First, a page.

The current theory relies on feedbacks which aren’t “basic physics” such as treating the warming effect of water vapor linearly. This theory dates to the mid-80′s.

  5. Marty, the topic of this thread seems like big news to me and I don’t understand why nobody is talking about the implications. I understand a decade of no temperature rises–it’s happened before and it’ll happen again, no matter what. I can understand exponential increases in our emissions–that’s the whole point of this blog, that we’re going to keep increasing emissions at an ever-faster rate.

    But to have a third of all human emissions happen in 14 years with no perceptible effect on temperatures just boggles my mind.

  6. Tom, this is big news, but I have another take on it. The globe is still warming due to carbon at a very believable rate of about 0.5 C per century. It’s that steep rise between 1978 and 1998 that’s the problem. It was attributed to co2 when it shouldn’t have been. If you look at climate proxies (tree rings, wheat yeilds, volcanic explosivity index, etc.) what jumps out at you isn’t any trend but the cyclesity of it. There is strong evidence for a cycle around 11 years, probably solar, and even stronger evidence for a cycle around 9.3-9.5 years. These produce a beat of around 55-60 years. This is pretty close to what we’re looking at.
    This was all known 30 years ago. Jim Hansen was well aware of it before his famous 1988 prediction. But it seems to have entered the collective amnesia. Tell you what. I have the original papers by Thompson, Ellsworth,etc.as well as summaries of them I wrote. Why don’t I get them scanned and you can post them?

  7. Marty, sounds like a deal. I’ll put ‘em up as soon as you get them to me.

  8. I agree with warming caused by CO2 but also think that natural cycles are responsible for the big jump on the 80s and 90s, as well as the near zero warming since. Same thing as the warming of 1920-1940, also most pronounced in the high northern latitudes.

    Something about the future warming and its rate:

    Many climate sensitivity calculations include paleo stuff from the LGM and the Eemian interglacial and use them as a basis for predictions for the 21st century sea level rise and warming.

    However, warming during past interglacials was due to orbital forcing which is not there today and is in fact moving to opposite direction. The coldest period of the last 10 000 years took place just 300-400 years ago (LIA).

    We’ll probably see warming patterns which are different from the past. For example, Greenland ice sheet melt might be a lot less than during the Eemian as the paper linked below argues:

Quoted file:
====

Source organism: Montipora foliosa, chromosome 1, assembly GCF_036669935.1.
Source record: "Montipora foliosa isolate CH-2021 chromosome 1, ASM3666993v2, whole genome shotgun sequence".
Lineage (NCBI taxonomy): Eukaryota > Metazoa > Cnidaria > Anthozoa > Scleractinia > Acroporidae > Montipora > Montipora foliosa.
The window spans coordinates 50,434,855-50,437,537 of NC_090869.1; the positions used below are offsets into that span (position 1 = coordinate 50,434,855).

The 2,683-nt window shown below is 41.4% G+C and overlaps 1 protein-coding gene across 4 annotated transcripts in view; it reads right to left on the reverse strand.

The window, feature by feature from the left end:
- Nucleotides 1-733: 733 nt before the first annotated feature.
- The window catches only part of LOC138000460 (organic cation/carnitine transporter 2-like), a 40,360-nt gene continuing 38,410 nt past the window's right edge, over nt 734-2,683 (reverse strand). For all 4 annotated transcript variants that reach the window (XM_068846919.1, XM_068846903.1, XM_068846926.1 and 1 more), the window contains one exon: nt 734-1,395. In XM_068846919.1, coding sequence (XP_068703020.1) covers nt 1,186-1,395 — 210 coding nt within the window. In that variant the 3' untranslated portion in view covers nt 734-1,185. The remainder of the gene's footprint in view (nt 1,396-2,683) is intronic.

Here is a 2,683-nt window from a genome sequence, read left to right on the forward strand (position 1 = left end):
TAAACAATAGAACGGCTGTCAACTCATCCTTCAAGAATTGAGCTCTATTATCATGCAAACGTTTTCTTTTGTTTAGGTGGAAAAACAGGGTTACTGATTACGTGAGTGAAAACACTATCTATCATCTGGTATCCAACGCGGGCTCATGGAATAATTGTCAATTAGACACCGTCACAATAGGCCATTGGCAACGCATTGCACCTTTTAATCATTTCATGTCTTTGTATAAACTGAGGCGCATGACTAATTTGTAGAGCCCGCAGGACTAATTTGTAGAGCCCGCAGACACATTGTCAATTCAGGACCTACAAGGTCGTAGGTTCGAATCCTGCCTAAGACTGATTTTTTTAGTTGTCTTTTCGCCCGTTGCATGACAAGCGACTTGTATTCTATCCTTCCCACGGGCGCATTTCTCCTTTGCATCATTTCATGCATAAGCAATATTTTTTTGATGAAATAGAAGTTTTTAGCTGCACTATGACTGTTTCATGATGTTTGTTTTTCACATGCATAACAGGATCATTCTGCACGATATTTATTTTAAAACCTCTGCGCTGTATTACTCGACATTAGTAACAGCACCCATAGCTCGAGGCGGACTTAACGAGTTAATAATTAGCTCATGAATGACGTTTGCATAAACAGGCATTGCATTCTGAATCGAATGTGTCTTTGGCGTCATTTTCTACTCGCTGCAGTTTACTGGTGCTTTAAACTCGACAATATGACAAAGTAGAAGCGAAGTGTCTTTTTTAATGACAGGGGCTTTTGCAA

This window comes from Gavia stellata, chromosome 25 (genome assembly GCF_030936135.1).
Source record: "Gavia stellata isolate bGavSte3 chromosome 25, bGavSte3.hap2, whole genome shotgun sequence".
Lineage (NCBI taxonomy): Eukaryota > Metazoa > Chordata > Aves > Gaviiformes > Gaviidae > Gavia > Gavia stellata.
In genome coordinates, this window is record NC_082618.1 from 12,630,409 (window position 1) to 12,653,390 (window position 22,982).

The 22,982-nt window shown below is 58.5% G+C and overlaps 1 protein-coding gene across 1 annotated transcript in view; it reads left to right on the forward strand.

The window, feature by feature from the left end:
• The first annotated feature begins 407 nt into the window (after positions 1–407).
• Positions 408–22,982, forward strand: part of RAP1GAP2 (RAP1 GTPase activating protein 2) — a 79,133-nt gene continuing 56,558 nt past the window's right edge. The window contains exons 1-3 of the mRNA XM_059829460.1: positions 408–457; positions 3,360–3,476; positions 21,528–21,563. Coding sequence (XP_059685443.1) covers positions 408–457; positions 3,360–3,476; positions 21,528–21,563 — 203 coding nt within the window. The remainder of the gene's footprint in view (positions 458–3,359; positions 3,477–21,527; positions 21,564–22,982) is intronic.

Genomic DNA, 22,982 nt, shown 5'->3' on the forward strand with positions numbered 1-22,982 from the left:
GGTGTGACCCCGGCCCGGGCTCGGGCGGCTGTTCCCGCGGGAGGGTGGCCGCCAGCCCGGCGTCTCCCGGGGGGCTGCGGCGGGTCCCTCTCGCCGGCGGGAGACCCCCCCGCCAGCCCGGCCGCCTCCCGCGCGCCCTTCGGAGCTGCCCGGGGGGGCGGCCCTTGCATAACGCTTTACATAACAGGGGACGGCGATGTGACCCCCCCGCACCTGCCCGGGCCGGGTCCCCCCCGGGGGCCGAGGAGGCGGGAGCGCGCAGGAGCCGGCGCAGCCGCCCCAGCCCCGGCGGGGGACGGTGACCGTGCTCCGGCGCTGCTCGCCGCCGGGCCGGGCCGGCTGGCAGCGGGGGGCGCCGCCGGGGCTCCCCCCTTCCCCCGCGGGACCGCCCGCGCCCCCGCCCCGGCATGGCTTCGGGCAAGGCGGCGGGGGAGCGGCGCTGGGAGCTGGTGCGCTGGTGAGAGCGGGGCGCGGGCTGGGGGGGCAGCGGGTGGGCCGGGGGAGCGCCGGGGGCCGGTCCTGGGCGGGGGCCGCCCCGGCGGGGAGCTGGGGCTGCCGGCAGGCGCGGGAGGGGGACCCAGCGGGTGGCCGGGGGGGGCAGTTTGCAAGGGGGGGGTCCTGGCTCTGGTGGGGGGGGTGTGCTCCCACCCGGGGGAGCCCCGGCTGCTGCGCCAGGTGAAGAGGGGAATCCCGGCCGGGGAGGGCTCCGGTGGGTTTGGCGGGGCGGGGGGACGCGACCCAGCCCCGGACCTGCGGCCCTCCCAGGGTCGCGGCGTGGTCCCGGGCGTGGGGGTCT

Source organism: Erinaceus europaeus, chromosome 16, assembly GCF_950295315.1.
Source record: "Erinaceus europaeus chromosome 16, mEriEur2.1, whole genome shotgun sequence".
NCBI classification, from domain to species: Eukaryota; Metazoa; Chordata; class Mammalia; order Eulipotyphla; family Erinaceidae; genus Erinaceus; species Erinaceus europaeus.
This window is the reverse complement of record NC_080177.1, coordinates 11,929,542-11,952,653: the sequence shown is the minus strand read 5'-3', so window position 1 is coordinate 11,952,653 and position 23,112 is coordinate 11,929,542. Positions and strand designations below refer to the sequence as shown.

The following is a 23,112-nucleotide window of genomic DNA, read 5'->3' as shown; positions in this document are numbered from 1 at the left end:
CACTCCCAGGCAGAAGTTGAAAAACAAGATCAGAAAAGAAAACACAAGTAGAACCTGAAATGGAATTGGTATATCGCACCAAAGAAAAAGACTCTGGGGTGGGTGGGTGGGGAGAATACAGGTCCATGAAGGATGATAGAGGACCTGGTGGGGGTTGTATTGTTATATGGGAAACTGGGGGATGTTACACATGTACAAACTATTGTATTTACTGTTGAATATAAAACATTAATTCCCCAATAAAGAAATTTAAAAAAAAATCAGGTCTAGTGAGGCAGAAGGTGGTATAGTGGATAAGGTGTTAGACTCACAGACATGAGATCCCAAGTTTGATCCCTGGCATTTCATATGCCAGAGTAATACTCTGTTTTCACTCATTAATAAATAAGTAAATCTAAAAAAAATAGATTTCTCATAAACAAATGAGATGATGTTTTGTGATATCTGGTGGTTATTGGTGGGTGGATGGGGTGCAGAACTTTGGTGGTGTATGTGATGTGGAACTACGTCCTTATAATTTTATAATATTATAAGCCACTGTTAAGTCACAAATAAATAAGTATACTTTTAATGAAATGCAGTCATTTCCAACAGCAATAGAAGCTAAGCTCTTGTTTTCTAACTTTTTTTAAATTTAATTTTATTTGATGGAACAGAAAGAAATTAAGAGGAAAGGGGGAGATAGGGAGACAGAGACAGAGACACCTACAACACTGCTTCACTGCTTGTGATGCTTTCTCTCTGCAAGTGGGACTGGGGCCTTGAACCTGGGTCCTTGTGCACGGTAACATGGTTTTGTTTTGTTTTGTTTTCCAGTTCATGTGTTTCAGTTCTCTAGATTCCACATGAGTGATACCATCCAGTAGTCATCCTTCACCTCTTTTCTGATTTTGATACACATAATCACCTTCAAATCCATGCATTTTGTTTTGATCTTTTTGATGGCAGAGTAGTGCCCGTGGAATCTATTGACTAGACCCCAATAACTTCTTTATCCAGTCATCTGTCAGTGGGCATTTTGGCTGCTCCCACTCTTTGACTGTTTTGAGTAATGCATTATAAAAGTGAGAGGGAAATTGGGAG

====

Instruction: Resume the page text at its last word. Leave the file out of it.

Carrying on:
http://www.nature.com/ngeo/journal/v4/n10/full/ngeo1245.html

  9.  
    “The physics behind the theory of global warming is solid”

    Is it ???

    Well if you spend a few minutes reading my paper and at least the abstract of the paper published by the American Institute of Physics (cited in reference (8) in my reference [13]) you might understand what happens in the atmospheric physics of both Earth and Venus.

    I’m still waiting for a satisfactory alternative explanation from anyone in the world regarding the Venus surface temperature.

    Pressure does not maintain high temperatures all by itself, anywhere, not even on Venus. So forget that “explanation.”

    My paper is up for PROM (Peer Review in Open Media) for a month, so feel free to publish a rebuttal or debate it with some of these members of PSI. Such a review system far outstrips the “peer-review” system used for typical pro-AGW publications.

  10. Gee Tom, You wrote a blog on climate change and got 20 rational responses in a row. That has to be a record.

    • That’s because the usual crowd of bozos won’t admit they’re even reading it. I know they are–but heaven forfend that they would ever soil their feet at this place of business.

  11. Why are you using a pedestrian and non-scientific unit of energy, the quad? Why do people need to change units when another unit is too big or too small. A calorie was used for small amounts of energy, say the amount of energy in a hamburger that the human body can convert into energy to sustain life, or the BTU, which was used for industrial purposes and now the quad, which you use for big energy. Strangely, they still even use kilowatt.hour (kWh) to cost electricity!

    A quad is equal to 10^15 British Thermal Units (BTU) – pretty archaic?
    Why didn’t they call it a British Thermal? A BT? We are now stuck with the contorsion BTU unit (British Thermal Unit unit).

    Why use a different unit for a different form or size of energy – after all, it’s all energy? Why not use one unit, for all sizes and forms of energy: the joule (J). It’s the international standard unit of energy. It fits all shapes and sizes and forms of energy. It’s what engineers and informed scientists use (or should use).

    Heard of the watt, the unit of power? A watt is exactly (defined as) one joule per second. 1W = 1J/s.

    A quad is roughly 1 exajoule (EJ), so your 3000 quadies could be designated 3000 EJ, or 3 zettajoules (3 ZJ).

    The concept of energy is too confusing to the lay person with all the non standard units, and non sensical kWh (it’s like saying the distance between Sydney and Melborne is 600 knot-hours, rather than 600 miles).

    Interestingly, a drop of petrol (gasolene) contains maybe 2 megajoules (MJ) of energy, the same order of magnitude as the energy in a basic hamburger (a hamburger tastes better than a dop of petrol). Try comparing and understanding the difference between a drop of petrol (1895.63 British Thermal Units) and a hamburger (478.01 kilo calories) – meaningless.

    Please don’t poo poo the SI (metric) system. It’s so easy and it’s not a socialist thing. I don’t mean to ecture, but hey, get with the program…